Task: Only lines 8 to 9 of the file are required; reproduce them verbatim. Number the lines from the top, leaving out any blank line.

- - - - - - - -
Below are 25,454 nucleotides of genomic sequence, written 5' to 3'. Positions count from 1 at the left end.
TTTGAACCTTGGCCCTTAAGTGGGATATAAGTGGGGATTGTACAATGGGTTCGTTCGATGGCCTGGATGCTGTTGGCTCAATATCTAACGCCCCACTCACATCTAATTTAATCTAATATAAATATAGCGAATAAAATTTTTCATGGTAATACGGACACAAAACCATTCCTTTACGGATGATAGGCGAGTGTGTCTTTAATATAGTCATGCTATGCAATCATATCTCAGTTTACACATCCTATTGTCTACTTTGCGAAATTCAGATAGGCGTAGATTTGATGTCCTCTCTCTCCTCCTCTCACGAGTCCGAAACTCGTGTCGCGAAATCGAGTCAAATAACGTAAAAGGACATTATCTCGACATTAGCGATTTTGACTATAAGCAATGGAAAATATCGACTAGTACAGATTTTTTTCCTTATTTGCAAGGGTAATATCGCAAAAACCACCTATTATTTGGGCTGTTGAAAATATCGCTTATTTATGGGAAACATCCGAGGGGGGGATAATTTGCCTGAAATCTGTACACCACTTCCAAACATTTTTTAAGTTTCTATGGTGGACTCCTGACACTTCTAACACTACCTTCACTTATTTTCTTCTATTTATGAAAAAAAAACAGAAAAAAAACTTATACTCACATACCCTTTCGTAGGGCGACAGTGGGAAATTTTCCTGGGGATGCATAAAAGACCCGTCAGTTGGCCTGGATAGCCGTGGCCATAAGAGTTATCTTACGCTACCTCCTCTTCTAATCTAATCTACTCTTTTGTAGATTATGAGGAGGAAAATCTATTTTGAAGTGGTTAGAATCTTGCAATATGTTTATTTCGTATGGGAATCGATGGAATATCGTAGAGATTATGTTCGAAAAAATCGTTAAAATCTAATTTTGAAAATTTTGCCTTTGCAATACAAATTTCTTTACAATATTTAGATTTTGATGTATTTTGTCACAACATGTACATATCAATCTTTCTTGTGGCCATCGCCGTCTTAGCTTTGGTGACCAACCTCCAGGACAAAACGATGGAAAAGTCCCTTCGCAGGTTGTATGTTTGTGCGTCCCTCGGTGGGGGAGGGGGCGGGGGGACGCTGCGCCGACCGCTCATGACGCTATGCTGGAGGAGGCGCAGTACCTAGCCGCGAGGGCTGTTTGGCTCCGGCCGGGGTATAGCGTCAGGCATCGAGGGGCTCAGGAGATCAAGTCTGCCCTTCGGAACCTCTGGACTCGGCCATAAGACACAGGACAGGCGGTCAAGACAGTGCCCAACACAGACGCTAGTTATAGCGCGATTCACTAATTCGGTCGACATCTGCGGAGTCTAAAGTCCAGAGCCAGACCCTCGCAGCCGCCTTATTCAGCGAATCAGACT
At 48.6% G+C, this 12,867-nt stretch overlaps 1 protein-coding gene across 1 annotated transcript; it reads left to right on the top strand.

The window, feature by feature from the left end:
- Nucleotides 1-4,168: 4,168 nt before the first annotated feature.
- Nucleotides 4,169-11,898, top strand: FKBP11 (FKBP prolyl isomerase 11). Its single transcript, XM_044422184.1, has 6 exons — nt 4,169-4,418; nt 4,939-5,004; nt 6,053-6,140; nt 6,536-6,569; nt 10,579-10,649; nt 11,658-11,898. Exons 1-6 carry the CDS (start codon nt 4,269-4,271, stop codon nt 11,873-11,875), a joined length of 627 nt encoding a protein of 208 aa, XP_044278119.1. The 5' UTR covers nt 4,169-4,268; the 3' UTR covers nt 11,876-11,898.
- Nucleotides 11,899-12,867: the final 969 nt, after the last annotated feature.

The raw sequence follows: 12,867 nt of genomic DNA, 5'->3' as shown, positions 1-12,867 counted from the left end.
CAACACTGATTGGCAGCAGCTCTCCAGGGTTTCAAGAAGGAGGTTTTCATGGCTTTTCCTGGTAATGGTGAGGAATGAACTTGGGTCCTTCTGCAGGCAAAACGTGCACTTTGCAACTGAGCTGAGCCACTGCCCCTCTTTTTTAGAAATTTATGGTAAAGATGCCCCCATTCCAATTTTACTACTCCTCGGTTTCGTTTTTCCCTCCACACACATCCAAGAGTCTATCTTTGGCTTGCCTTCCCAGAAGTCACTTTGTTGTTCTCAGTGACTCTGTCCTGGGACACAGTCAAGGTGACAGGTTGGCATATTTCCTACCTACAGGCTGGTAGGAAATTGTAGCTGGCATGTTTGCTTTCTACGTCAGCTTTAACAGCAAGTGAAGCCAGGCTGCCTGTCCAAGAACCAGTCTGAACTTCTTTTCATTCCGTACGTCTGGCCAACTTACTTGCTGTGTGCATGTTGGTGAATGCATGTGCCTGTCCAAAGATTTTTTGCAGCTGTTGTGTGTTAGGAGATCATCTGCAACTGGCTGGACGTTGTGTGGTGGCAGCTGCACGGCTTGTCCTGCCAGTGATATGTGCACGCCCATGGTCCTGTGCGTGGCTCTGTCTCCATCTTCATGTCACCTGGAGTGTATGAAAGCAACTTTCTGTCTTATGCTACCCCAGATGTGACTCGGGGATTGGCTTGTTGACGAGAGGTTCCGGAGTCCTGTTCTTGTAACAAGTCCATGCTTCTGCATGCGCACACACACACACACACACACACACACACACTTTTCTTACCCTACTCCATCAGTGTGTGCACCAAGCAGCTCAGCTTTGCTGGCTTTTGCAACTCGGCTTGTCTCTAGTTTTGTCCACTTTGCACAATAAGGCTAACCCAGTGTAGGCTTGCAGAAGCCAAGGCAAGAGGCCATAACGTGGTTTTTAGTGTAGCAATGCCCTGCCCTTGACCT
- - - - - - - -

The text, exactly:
The raw sequence follows: 12,867 nt of genomic DNA, 5'->3' as shown, positions 1-12,867 counted from the left end.
CAACACTGATTGGCAGCAGCTCTCCAGGGTTTCAAGAAGGAGGTTTTCATGGCTTTTCCTGGTAATGGTGAGGAATGAACTTGGGTCCTTCTGCAGGCAAAACGTGCACTTTGCAACTGAGCTGAGCCACTGCCCCTCTTTTTTAGAAATTTATGGTAAAGATGCCCCCATTCCAATTTTACTACTCCTCGGTTTCGTTTTTCCCTCCACACACATCCAAGAGTCTATCTTTGGCTTGCCTTCCCAGAAGTCACTTTGTTGTTCTCAGTGACTCTGTCCTGGGACACAGTCAAGGTGACAGGTTGGCATATTTCCTACCTACAGGCTGGTAGGAAATTGTAGCTGGCATGTTTGCTTTCTACGTCAGCTTTAACAGCAAGTGAAGCCAGGCTGCCTGTCCAAGAACCAGTCTGAACTTCTTTTCATTCCGTACGTCTGGCCAACTTACTTGCTGTGTGCATGTTGGTGAATGCATGTGCCTGTCCAAAGATTTTTTGCAGCTGTTGTGTGTTAGGAGATCATCTGCAACTGGCTGGACGTTGTGTGGTGGCAGCTGCACGGCTTGTCCTGCCAGTGATATGTGCACGCCCATGGTCCTGTGCGTGGCTCTGTCTCCATCTTCATGTCACCTGGAGTGTATGAAAGCAACTTTCTGTCTTATGCTACCCCAGATGTGACTCGGGGATTGGCTTGTTGACGAGAGGTTCCGGAGTCCTGTTCTTGTAACAAGTCCATGCTTCTGCATGCGCACACACACACACACACACACACACACACACTTTTCTTACCCTACTCCATCAGTGTGTGCACCAAGCAGCTCAGCTTTGCTGGCTTTTGCAACTCGGCTTGTCTCTAGTTTTGTCCACTTTGCACAATAAGGCTAACCCAGTGTAGGCTTGCAGAAGCCAAGGCAAGAGGCCATAACGTGGTTTTTAGTGTAGCAATGCCCTGCCCTTGACCT